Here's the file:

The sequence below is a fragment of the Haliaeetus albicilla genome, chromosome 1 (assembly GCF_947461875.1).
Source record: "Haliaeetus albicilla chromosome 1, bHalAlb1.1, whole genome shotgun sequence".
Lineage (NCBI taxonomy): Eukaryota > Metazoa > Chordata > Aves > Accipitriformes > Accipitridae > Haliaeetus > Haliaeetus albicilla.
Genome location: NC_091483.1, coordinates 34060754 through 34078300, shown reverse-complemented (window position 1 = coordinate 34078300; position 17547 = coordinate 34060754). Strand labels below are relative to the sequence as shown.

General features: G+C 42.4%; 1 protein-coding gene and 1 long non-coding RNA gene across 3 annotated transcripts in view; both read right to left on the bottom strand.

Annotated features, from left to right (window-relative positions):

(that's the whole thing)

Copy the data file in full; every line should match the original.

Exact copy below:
The sequence below is a fragment of the Haliaeetus albicilla genome, chromosome 1 (assembly GCF_947461875.1).
Source record: "Haliaeetus albicilla chromosome 1, bHalAlb1.1, whole genome shotgun sequence".
Lineage (NCBI taxonomy): Eukaryota > Metazoa > Chordata > Aves > Accipitriformes > Accipitridae > Haliaeetus > Haliaeetus albicilla.
Genome location: NC_091483.1, coordinates 34060754 through 34078300, shown reverse-complemented (window position 1 = coordinate 34078300; position 17547 = coordinate 34060754). Strand labels below are relative to the sequence as shown.

General features: G+C 42.4%; 1 protein-coding gene and 1 long non-coding RNA gene across 3 annotated transcripts in view; both read right to left on the bottom strand.

Annotated features, from left to right (window-relative positions):